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Dying of Thrist

It's hard to believe, but you will probably need to be watering during the next few weeks. Little and often is ideal for the gardener in a rush and Joe Swift has plenty of ideas.

Forget the fear of harsh frosts in winter, midsummer is the time of year when your plants are the most vulnerable. The hot dry weather combined with the unavoidable neglect they receive from going on holiday can quickly lead to a garden disaster.

There's nothing worse than leaving a beautifully lush garden for just a few days only to come back to a limp, dried-up selection of plants and a yellow lawn. It may feel as if there's been plenty of rain this summer, but a few hot days on the trot will quickly dry out your soil.

Watering should ideally be done in the morning or evening so that the leaves of a plant aren't scorched by the midday sun. There is also less evaporation. A thorough soaking pretty much every day during the summer will make your plants grow quicker, and look greener. Just a light watering on the top of the soil is not enough, and can actually do your plants more damage than not watering at all. The roots will be drawn up to the surface where they are most vulnerable to drying out, and will lead to the plant struggling to develop a strong root system.

Your friends and neighbours may promise to pop in and water the garden while you're away, but just how reliable are they? I have experienced an awkward situation when I know my neighbours can't have watered more than once over a two-week period, but to have confronted them would only have lead to an embarrassing situation over who was telling the truth, and probably ended up ruining a friendship.

Luckily this scenario will never be repeated as I have now installed a computerized irrigation system. My plants are now guaranteed to get enough water even when I'm away. It also cuts down on time since I don't have to walk round with a hose every evening. If you really want to be a ten-minute gardener an irrigation system is an absolute essential.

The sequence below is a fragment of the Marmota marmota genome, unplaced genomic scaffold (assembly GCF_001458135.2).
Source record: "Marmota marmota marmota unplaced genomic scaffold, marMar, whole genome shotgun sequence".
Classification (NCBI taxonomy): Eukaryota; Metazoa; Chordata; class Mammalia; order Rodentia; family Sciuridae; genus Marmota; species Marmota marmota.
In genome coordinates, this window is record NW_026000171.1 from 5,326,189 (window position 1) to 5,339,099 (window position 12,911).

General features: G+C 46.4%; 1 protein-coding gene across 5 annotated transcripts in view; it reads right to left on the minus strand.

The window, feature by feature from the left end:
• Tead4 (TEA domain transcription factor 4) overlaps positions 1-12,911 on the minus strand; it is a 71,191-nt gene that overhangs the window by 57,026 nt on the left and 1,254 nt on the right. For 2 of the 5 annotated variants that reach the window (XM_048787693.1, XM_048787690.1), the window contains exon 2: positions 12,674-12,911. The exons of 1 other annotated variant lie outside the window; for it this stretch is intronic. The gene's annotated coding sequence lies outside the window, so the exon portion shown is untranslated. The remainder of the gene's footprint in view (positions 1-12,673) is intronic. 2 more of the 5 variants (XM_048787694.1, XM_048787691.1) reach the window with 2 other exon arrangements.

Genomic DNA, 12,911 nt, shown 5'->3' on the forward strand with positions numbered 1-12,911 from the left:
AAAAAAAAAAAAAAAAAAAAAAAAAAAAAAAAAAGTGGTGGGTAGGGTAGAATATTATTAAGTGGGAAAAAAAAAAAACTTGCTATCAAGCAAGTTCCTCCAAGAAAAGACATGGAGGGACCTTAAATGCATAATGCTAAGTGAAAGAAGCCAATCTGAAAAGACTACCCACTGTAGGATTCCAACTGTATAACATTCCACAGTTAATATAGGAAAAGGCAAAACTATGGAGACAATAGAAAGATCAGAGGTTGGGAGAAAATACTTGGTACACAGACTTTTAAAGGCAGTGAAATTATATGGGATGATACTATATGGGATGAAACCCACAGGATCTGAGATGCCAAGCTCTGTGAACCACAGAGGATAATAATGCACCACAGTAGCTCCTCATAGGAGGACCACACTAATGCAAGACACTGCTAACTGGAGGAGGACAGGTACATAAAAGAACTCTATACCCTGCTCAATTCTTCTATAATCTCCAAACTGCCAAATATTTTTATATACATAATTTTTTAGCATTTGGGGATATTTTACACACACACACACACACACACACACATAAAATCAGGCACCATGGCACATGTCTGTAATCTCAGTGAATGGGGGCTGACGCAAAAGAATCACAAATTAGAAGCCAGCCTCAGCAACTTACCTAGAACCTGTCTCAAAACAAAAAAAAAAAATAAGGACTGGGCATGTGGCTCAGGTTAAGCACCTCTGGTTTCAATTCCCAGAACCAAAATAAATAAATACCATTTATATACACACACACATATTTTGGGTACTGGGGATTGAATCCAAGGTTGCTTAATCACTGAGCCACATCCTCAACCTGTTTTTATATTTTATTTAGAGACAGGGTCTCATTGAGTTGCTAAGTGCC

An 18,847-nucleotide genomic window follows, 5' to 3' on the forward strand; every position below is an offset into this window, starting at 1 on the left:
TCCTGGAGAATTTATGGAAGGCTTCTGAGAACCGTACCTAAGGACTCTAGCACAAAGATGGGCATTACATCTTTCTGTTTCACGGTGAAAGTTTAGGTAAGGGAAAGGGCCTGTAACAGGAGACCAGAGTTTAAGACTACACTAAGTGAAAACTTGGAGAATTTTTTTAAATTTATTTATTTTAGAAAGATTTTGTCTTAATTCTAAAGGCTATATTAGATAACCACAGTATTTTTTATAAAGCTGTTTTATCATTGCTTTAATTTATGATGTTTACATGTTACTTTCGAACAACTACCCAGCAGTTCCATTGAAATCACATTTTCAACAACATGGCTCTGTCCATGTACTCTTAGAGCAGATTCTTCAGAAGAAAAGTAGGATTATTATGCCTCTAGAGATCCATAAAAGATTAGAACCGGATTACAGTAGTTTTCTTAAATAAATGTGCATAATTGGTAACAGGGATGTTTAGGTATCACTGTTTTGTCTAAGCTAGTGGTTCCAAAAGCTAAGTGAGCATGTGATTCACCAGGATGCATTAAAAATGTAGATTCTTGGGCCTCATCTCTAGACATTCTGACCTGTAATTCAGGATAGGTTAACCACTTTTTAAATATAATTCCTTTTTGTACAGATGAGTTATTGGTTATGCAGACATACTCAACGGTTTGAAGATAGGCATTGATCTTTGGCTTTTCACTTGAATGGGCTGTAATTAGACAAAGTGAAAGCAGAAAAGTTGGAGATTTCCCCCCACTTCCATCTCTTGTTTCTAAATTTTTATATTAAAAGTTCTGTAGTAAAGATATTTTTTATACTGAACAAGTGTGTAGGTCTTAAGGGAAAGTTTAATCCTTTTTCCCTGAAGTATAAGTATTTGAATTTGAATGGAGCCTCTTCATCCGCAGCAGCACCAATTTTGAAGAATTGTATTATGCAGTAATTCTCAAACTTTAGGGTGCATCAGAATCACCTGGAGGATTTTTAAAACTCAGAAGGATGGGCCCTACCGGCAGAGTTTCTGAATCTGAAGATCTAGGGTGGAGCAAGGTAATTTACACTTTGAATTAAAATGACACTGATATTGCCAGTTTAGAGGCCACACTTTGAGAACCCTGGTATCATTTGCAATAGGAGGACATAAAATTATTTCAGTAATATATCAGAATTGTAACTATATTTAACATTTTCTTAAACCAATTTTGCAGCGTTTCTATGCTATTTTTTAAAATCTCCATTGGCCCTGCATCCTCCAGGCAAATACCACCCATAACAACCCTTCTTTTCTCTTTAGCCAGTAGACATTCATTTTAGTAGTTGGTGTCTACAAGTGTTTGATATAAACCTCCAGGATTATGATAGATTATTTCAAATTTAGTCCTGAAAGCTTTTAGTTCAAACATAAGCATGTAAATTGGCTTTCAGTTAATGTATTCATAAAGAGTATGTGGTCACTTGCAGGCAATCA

There are many different DIY systems on the market that are easy to install. All you need is an outdoor tap. The computer runs on batteries, and fits straight on to the tap. It has a valve that turns on and off as programmed, say 15 minutes every day, or 30 minutes every two days - for whatever your particular plants need.

There are basically three different types of DIY irrigation systems that will run off a computer timer, and are suitable for specific types of watering.

LEAKY PIPE/SOAKER HOSE is best for soil planting areas. It's like a hosepipe, which drips evenly along its length when the water flows through it. It can be snaked through a planting area, and either left on the surface, buried just below the top of the soil or mulched over with pretty much anything that looks good to help keep the moisture in, and to help hide it. As it drips evenly the only way to control the amount of water each plant gets is to move it closer or further away from the base of each plant. For example, coil it closely around a thirsty bamboo, but make sure not to lay it too close to plants that like drier conditions such as grasses or yuccas.

DRIP NOZZLE systems are best for container-grown plants, and therefore are great for roof terraces or courtyard gardens. A half-inch perimeter pipe is fixed all the way round the garden area at ground level. Off this main pipe you can fix (by simply pushing in) as many smaller, discreet pipes as necessary to each pot or planter. A drip nozzle pushes into the end of the pipe, and is held in place at the top of the pot with a small stake. The drip nozzles either come with a specific flow rate per hour or have a twist regulator so that the quantity of water can be adjusted for each pot.

POP UP SPRINKLERS are the only way to irrigate a lawn. When the water is flowing, the pressure forces up the sprinkler, which will spray water in a circle, or part circle as needed. These types of systems can also water planting areas, and are therefore good for small gardens with a mix of lawn and planting. Make sure to site the sprinkler/s well to avoid any dry spots. Usually only one sprinkler can be run off a single tap at any time.

A combination of all these systems can be used. Each system will need its own computer fixed to a two or three-way divider. They will need to be set at different times since the domestic water pressure is unlikely to be great enough to run any two together.


Articles reprinted with premission from Greenfingers.com



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